You are what you eat, and so is the Earth.
Our food systems shape our diets, health and nutrition outcomes at the same time as they impact the integrity of the planet and the stability of nations.
Unhealthy diet is now the leading risk factor for deaths worldwide, with billions of people of all ages lacking the nutrients needed to lead an active and healthy life. Around 820 million people suffer from hunger, while over 670 million adults and 120 million boys and girls (aged 5−19) are obese and over 40 million children under 5 are overweight. Micronutrient deﬁciencies affect even greater numbers of people, independent of weight status. The three forms of malnutrition – underweight, overweight and/or micronutrient deﬁciencies – now affect 1 in 3 people globally.
Conventional production, processing, distribution and waste management strategies are depleting resources and contributing to environmental degradation, biodiversity loss and greenhouse gas production.
Nutrition education can embrace a holistic approach toward food for the health of people and the planet simultaneously. This requires a systems-based perspective, which has diversity at the core of the solutions. There are 6,000 plants that have been cultivated for food, yet only eight supply more than 50% of our daily calories. Nutrition education can help change this by inﬂuencing consumer demand for food systems that restore of our water, air and soil, and supports a wide diversity of plants, trees and animals.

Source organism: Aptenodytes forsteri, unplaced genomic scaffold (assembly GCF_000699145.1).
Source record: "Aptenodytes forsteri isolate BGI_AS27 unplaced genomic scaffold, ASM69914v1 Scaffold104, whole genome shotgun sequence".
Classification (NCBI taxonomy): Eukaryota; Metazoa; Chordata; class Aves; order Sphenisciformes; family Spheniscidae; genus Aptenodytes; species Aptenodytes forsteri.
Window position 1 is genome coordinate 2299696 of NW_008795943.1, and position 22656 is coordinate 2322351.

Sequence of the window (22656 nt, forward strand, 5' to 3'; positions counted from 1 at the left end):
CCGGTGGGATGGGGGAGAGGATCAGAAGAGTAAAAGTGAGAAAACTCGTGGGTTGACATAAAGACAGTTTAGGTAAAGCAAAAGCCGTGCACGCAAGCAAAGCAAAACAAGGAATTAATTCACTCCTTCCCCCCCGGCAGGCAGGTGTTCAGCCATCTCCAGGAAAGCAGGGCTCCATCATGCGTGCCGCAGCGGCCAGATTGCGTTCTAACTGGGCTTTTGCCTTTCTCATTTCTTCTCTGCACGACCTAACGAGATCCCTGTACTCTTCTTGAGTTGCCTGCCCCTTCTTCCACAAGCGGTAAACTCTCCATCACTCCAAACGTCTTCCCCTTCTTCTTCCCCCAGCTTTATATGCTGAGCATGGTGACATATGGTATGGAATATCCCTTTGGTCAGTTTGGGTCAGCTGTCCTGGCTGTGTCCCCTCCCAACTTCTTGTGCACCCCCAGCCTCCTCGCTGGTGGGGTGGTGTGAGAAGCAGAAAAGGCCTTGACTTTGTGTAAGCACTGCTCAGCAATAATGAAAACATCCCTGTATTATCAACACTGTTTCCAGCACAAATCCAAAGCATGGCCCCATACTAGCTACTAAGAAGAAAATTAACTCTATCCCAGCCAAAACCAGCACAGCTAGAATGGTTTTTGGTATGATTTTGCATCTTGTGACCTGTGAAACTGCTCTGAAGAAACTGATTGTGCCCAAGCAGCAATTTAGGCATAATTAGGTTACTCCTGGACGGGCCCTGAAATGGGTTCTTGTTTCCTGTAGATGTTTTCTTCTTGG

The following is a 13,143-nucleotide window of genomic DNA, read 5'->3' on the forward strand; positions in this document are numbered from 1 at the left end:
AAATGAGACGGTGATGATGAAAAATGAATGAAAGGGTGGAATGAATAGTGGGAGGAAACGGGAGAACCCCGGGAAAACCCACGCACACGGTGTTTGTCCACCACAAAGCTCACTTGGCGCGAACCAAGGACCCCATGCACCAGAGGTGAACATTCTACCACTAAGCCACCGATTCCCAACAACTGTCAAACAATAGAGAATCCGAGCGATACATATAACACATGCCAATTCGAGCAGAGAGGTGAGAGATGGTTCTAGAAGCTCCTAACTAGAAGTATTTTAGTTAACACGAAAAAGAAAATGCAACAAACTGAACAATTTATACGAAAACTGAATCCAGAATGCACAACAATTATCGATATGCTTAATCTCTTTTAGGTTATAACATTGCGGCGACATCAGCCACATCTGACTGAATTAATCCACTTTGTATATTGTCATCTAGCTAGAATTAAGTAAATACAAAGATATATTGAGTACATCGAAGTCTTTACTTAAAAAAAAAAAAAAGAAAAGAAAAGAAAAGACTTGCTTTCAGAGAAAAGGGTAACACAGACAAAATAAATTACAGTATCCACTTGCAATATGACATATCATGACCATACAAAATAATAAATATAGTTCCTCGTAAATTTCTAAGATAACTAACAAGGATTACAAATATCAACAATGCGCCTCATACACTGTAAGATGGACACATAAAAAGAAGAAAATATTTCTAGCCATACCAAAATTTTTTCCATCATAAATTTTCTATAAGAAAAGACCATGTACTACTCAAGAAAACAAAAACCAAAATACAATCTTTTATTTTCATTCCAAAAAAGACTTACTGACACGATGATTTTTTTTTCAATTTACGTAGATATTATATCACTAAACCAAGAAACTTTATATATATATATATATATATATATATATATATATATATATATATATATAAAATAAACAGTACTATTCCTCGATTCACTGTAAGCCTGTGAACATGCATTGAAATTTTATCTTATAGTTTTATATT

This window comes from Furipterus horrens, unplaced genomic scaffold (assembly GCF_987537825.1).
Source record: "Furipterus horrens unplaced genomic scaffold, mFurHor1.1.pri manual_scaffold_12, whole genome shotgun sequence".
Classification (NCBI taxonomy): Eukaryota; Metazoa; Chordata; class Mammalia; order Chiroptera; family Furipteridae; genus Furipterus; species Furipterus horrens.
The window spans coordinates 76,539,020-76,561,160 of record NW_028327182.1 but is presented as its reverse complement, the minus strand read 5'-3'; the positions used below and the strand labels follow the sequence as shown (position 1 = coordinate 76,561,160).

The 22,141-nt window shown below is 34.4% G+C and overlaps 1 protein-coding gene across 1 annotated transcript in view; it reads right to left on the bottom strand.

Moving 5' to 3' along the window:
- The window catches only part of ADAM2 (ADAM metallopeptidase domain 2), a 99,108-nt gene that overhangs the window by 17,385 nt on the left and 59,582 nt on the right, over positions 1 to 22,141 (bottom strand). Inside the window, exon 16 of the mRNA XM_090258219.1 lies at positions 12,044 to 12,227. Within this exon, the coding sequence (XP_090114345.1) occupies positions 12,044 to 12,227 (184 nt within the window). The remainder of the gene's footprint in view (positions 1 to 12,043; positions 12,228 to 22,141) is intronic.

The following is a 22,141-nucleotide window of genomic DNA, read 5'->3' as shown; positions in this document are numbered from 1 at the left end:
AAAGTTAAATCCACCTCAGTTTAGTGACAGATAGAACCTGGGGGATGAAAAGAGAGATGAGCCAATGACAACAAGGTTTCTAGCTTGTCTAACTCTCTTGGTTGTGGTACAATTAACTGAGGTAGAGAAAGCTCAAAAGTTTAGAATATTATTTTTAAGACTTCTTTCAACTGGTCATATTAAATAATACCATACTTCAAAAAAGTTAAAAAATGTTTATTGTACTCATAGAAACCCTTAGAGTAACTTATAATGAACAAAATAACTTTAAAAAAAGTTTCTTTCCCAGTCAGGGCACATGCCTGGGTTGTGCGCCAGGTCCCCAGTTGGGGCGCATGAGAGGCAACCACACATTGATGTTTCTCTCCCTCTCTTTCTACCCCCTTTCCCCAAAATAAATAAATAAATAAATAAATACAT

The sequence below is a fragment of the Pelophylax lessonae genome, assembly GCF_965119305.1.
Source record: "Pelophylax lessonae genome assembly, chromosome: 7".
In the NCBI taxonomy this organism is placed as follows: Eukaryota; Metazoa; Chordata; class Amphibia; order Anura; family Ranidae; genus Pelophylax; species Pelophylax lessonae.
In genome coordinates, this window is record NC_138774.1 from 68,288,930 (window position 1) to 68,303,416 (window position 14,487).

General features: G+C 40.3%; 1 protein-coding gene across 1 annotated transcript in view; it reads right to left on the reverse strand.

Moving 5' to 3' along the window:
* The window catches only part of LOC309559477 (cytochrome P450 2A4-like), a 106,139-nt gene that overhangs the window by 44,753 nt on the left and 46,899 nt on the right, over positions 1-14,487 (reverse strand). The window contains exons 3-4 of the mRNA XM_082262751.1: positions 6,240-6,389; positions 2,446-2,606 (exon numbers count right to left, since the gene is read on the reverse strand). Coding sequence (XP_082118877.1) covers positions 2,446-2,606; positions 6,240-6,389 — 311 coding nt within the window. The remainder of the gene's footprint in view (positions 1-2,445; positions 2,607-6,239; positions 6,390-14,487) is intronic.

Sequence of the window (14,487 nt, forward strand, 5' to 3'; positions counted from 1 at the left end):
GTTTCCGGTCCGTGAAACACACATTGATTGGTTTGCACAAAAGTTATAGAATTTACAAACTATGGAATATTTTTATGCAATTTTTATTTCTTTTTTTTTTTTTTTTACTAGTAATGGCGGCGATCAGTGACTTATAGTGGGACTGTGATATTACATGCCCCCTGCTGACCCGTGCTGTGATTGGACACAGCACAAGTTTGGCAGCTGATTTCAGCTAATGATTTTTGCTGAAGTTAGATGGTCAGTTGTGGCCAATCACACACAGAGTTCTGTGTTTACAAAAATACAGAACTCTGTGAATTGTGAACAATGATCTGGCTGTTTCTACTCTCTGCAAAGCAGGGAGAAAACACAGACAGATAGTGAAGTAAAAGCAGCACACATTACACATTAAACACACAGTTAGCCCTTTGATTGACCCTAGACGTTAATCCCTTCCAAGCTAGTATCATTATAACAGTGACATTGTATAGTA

As nutrition educators, we are uniquely placed to bridge science, political and private interests, as well as global health concerns. Collaboration between people of diverse experiences and perspectives are needed across all value chains. Through collaboration, nutrition professionals can foster innovation and creativity to inspire people to explore and expand diversity in our agriculture, markets and diets.
Stacia Nordin, RD
SNEB Division of International Nutrition Education (DINE) past-chair, 2018/2019
Chitedze, Lilongwe, Malawi
Jonathan Isbill, MS, RDN
Zubaida Qamar, PhD, RD
Assistant Professor of Nutrition and Dietetics, San Francisco State University
San Francisco, CA
This editorial was originally published in the March 2020 issue (Vol. 52, Issue 3) of the Journal of Nutrition Education and Behavior.